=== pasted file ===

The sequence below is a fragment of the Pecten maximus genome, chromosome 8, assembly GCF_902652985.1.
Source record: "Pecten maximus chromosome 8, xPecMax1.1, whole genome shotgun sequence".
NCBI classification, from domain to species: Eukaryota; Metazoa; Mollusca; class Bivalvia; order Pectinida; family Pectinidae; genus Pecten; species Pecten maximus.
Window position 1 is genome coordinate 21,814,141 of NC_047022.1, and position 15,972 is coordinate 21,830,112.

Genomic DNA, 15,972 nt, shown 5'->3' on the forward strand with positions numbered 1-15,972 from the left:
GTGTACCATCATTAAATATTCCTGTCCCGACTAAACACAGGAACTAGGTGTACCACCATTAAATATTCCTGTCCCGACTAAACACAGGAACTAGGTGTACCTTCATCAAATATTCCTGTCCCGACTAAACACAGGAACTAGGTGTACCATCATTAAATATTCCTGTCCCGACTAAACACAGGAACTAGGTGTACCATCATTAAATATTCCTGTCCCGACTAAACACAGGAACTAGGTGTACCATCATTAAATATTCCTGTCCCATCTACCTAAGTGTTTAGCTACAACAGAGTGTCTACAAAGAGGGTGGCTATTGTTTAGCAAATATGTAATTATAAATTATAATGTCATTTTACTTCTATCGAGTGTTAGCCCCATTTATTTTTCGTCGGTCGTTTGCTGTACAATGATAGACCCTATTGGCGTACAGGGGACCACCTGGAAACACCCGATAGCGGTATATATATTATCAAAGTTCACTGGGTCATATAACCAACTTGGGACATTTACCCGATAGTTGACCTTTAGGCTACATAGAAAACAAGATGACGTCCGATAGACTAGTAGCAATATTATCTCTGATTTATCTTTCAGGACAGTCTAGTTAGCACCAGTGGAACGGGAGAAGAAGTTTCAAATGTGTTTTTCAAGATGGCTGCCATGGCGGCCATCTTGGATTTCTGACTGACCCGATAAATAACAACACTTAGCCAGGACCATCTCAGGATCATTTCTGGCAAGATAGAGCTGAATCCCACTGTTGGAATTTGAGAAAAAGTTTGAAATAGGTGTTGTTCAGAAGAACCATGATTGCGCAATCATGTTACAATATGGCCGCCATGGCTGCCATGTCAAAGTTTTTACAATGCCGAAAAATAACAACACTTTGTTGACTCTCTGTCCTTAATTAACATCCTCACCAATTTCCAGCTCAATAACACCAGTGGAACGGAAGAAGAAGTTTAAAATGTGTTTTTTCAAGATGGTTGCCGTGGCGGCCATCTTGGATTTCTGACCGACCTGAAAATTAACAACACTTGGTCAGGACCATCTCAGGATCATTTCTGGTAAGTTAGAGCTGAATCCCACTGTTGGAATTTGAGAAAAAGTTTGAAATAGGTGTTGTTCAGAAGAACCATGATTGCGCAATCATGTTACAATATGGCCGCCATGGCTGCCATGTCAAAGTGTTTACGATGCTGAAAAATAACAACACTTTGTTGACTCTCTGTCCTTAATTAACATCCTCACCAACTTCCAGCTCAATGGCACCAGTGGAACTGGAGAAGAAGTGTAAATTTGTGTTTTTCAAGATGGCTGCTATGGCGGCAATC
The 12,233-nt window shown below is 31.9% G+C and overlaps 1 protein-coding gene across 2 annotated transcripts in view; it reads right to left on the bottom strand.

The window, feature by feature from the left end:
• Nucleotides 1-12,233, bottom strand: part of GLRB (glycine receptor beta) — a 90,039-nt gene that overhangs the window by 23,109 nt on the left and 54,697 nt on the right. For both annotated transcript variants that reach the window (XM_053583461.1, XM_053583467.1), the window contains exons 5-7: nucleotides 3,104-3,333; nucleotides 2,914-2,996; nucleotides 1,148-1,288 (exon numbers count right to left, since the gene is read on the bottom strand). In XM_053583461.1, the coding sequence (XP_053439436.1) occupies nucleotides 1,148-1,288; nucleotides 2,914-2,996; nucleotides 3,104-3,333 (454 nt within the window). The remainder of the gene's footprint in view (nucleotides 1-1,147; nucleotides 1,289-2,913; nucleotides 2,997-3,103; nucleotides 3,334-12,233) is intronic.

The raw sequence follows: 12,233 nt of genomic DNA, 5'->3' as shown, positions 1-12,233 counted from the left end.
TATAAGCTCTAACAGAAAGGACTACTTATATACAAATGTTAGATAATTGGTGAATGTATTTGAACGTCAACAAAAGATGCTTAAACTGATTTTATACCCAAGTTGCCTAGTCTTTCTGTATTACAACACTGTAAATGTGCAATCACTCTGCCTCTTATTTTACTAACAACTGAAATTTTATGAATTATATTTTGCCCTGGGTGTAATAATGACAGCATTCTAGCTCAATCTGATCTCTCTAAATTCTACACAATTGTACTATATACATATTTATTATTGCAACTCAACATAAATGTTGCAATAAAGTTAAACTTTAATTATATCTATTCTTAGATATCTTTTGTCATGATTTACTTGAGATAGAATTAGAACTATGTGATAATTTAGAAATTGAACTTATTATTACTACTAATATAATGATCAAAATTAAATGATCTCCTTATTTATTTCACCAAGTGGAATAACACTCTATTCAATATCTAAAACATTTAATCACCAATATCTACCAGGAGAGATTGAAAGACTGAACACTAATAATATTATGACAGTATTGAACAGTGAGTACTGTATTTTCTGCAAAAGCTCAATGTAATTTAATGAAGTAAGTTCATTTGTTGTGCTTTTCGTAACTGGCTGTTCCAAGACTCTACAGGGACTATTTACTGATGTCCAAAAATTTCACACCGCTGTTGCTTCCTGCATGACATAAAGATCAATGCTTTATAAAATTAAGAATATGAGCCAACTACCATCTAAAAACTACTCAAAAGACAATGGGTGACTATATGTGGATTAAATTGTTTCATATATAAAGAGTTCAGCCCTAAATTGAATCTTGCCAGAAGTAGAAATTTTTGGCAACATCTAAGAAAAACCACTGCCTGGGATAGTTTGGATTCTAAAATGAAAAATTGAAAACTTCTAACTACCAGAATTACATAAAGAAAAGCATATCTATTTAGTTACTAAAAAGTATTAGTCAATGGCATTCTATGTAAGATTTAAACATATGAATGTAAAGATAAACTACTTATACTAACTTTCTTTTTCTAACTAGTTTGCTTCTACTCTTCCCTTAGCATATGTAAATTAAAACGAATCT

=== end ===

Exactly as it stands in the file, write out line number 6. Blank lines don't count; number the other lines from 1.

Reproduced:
GTGTACCATCATTAAATATTCCTGTCCCGACTAAACACAGGAACTAGGTGTACCACCATTAAATATTCCTGTCCCGACTAAACACAGGAACTAGGTGTACCTTCATCAAATATTCCTGTCCCGACTAAACACAGGAACTAGGTGTACCATCATTAAATATTCCTGTCCCGACTAAACACAGGAACTAGGTGTACCATCATTAAATATTCCTGTCCCGACTAAACACAGGAACTAGGTGTACCATCATTAAATATTCCTGTCCCATCTACCTAAGTGTTTAGCTACAACAGAGTGTCTACAAAGAGGGTGGCTATTGTTTAGCAAATATGTAATTATAAATTATAATGTCATTTTACTTCTATCGAGTGTTAGCCCCATTTATTTTTCGTCGGTCGTTTGCTGTACAATGATAGACCCTATTGGCGTACAGGGGACCACCTGGAAACACCCGATAGCGGTATATATATTATCAAAGTTCACTGGGTCATATAACCAACTTGGGACATTTACCCGATAGTTGACCTTTAGGCTACATAGAAAACAAGATGACGTCCGATAGACTAGTAGCAATATTATCTCTGATTTATCTTTCAGGACAGTCTAGTTAGCACCAGTGGAACGGGAGAAGAAGTTTCAAATGTGTTTTTCAAGATGGCTGCCATGGCGGCCATCTTGGATTTCTGACTGACCCGATAAATAACAACACTTAGCCAGGACCATCTCAGGATCATTTCTGGCAAGATAGAGCTGAATCCCACTGTTGGAATTTGAGAAAAAGTTTGAAATAGGTGTTGTTCAGAAGAACCATGATTGCGCAATCATGTTACAATATGGCCGCCATGGCTGCCATGTCAAAGTTTTTACAATGCCGAAAAATAACAACACTTTGTTGACTCTCTGTCCTTAATTAACATCCTCACCAATTTCCAGCTCAATAACACCAGTGGAACGGAAGAAGAAGTTTAAAATGTGTTTTTTCAAGATGGTTGCCGTGGCGGCCATCTTGGATTTCTGACCGACCTGAAAATTAACAACACTTGGTCAGGACCATCTCAGGATCATTTCTGGTAAGTTAGAGCTGAATCCCACTGTTGGAATTTGAGAAAAAGTTTGAAATAGGTGTTGTTCAGAAGAACCATGATTGCGCAATCATGTTACAATATGGCCGCCATGGCTGCCATGTCAAAGTGTTTACGATGCTGAAAAATAACAACACTTTGTTGACTCTCTGTCCTTAATTAACATCCTCACCAACTTCCAGCTCAATGGCACCAGTGGAACTGGAGAAGAAGTGTAAATTTGTGTTTTTCAAGATGGCTGCTATGGCGGCAATC